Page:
How Taiwan Contributes to Global Health, Even From the Outside

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How Taiwan Contributes to Global Health, Even From the Outside

Director-General of the Taipei Economic and Cultural Office in Melbourne Ray Ming-Tse Lu discusses Taiwan’s WHA absence and how Taiwan contributes to global health regardless.

How Taiwan Contributes to Global Health, Even From the Outside
Credit: Depositphotos

Next week, the World Health Assembly (WHA) will convene in Geneva. Taiwan will once again be absent from this year’s assembly. Taipei lost its observer status in the World Health Organization (WHO) in 2017.  

The Diplomat’s Grant Wyeth spoke to Director-General of the Taipei Economic and Cultural Office in Melbourne Ray Ming-Tse Lu about Taiwan’s absence, and how it is aligning itself to global health priorities despite being locked out of the WHO.

Taiwan previously held observer status at the World Health Assembly from 2009 to 2016. Can you explain the process by which observer status was gained in 2009, and the reasons why Taiwan was blocked from participation in 2017?

I think it’s been well established for quite some time that China feels justified in misusing frameworks for international cooperation and the betterment of humanity to prosecute what is essentially a disagreement between neighbors. This isn’t the place to discuss the details of the cross-strait relationship, but suffice it to say that this is part of a coordinated and long running campaign on China’s part to isolate Taiwan.

On the issue of Taiwan’s path to regaining observer status, we remain hopeful. In the intervening years Taiwan’s capacity to contribute to the WHO’s mission has gone from strength to strength. We are optimistic about acceptance on our own merit, and as for the other obstacles, we’ve observed a steady decline in international tolerance for this kind of conduct.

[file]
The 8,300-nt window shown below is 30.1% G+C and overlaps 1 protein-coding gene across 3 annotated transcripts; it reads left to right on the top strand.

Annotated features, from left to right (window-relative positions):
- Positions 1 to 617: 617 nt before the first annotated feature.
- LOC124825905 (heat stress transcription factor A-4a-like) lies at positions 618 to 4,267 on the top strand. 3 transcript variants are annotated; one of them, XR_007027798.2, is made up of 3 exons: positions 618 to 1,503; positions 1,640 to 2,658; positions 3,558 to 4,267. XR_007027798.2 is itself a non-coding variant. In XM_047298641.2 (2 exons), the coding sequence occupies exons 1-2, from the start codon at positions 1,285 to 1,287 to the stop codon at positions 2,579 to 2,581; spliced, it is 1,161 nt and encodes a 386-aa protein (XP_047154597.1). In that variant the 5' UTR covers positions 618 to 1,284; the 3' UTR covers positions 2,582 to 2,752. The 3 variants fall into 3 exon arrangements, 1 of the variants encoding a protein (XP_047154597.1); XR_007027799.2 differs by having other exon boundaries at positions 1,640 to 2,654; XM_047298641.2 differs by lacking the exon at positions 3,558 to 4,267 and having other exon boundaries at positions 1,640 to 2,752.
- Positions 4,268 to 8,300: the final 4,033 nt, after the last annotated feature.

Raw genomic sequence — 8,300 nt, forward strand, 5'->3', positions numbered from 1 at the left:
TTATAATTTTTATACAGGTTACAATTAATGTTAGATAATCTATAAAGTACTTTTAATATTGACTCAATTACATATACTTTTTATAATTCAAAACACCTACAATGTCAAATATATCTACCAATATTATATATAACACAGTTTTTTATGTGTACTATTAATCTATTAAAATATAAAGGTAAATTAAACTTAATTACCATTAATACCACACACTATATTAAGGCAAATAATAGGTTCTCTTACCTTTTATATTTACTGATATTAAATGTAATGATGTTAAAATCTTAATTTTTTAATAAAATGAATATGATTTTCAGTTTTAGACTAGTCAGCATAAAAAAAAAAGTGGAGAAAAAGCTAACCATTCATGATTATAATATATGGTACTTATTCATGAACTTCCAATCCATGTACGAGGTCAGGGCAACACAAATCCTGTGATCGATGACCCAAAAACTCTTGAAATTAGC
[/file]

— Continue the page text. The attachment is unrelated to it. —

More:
Does Taiwan have the support of other countries to regain observer status, or full member status?

Absolutely. There are quite a few who believe, as we do, that Taiwan was and remains eminently well equipped to contribute to global healthcare missions. Many countries, such as the U.S., U.K., Australia, France, Japan, Lithuania, Canada, [and] the Czech Republic, have voiced strong support for our return to observer status, with many also expressing strong disapproval of the actions which had led to our exclusion since 2017.

The U.S. Secretary of State Antony Blinken, particularly in a statement published in early May, urged the WHO to invite Taiwan to participate in the upcoming World Health Assembly (WHA) as an observer.

How does Taiwan seek to overcome its exclusion from major global institutions?

We in Taiwan like to keep calm and carry on, so when we find ourselves blocked from key institutions, we just get on with trying to do good via different pathways. As a modern democracy, Taiwan has a deep sense of our shared mission to act for the betterment of humanity worldwide, regardless of which conferences our leaders attend.  

Taiwan is still an active part of the international community, with many strong friendships all over the world. At present, we have been excluded from some key bodies, but this hasn’t stopped us from working directly with our allies and partners, as Taiwan is determined to continue to contribute, in any way we can, to projects of importance to the entire world. Our intention is to continue to demonstrate our consistent good global citizenship and goodwill, in the hope that even more members of the international community will respond more firmly to misuses of our global framework of institutions.